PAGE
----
Some studies utilize cross-sectional policy variations, but fail to capture secular
evolution. Cai (2010) uses a county level cross-sectional data of Jiangsu and Zhejiang,
collected from the 2001 statistical yearbooks of the two provinces and the 2000 census
compilations, to estimate the effect of family planning policies on fertility. He measures
25
policies with the percentage of population with agricultural hukou
42
and the percentage
of Han population in each county.
More studies take both secular and cross-sectional policy variations into account,
but either omits a part of the urban-rural or ethnic variations or a part of the policy
change over time. Li, Zhang and Zhu (2005) apply a difference-in-difference approach
to assess the impact of the one-child policy on fertility. The treatment and control
groups are Han and non-Han people. The pre-treatment and post-treatment samples
are taken from the 1982 and 1990 census, respectively. Li and Zhang (2007) use a
provincial panel data involving 28 provinces over 20 years (1978–1998) to estimate the
effect of birth rate on economic growth. In their first stage regressions, they use the
percentage of non-Han people in each province/year to instrument the birth rate. Li
and Zhang (2009) also adopt a difference-in-difference approach in the first stage
regressions, similar to Li, Zhang and Zhu (2005). Qian (2009) uses an individual level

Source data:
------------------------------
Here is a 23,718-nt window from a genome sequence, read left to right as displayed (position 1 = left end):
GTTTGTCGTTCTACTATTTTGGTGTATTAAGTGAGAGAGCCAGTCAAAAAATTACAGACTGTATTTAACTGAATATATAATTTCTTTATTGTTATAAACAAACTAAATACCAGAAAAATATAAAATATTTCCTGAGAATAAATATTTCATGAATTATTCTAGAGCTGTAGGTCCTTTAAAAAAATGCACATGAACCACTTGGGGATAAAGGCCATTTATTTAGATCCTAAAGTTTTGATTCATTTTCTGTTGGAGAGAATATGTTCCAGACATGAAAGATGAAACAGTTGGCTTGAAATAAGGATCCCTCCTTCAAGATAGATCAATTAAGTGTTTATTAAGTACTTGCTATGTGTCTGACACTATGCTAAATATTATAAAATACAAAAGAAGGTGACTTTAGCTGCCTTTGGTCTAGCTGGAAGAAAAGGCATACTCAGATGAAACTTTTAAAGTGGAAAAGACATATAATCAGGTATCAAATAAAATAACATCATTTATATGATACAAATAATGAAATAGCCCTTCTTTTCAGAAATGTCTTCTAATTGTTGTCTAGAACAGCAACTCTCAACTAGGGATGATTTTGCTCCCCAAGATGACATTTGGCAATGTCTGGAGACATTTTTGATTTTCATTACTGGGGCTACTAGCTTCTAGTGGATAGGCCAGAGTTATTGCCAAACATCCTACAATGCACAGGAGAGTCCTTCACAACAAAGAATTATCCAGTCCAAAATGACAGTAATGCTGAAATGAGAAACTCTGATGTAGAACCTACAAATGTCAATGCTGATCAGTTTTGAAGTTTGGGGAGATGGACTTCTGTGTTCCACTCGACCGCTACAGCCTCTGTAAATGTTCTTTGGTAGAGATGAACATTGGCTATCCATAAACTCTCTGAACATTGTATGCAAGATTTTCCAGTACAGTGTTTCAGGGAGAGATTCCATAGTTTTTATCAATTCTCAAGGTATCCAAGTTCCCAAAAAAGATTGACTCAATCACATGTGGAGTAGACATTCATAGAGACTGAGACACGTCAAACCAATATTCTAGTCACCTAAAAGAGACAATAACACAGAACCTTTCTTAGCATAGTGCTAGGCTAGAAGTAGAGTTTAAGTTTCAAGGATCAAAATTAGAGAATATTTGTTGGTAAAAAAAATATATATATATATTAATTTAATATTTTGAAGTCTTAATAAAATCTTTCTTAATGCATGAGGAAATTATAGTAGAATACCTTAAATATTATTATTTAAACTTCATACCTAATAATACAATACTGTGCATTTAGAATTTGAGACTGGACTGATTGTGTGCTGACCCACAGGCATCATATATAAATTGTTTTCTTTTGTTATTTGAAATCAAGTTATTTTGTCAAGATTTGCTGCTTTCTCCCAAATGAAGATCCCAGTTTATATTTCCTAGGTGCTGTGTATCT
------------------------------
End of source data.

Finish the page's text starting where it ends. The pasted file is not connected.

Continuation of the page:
cross-sectional sample from the 1990 census and the 1989 CHNS to test the quantity-
quality trade-off hypothesis. In the first stage regressions, she instruments the number
of an individual’s siblings with a triple interaction of the individual’s gender, year of
birth and region of birth. This identification strategy is essentially difference-in-
difference-in-difference. First, under the one-child policy, rural parents can have the
second birth if the first is a girl. Second, such policy relaxation varies by region. Third, if
42
Hukou is a household registration system in China. In general, urban and rural people have non-agricultural and
agricultural hukou, respectively. Rural people who temporarily migrate to urban areas generally keep their
agricultural hukou as before.
26
the individual was born in early years, his/her parents may not be influenced by the
one-child policy. Islam and Smyth (2010) use the 2008 China Health and Retirement
Longitudinal Survey (CHARLS) data to estimate the effect of number of children on
parental health. In the first stage regressions, similar to Qian (2009), they instrument the
number of children with a triple interaction of a rural dummy, child’s gender and
child’s birth period. Compared to Qian (2009), they do not take advantage of the policy
variations among rural regions, but instead, utilize the urban-rural policy difference.
Banerjee, Meng and Qian (2010) use an individual level cross-sectional data, collected in
the 2008 Urban-Rural Migration in China and Indonesia Survey (RUMiCI), to study the
impact of number of children on parental saving behaviors. In their first stage
regressions, they instrument the number of children with a dummy variable indicating
if a child was born after 1971, starting year of the period 2 policy, and its interaction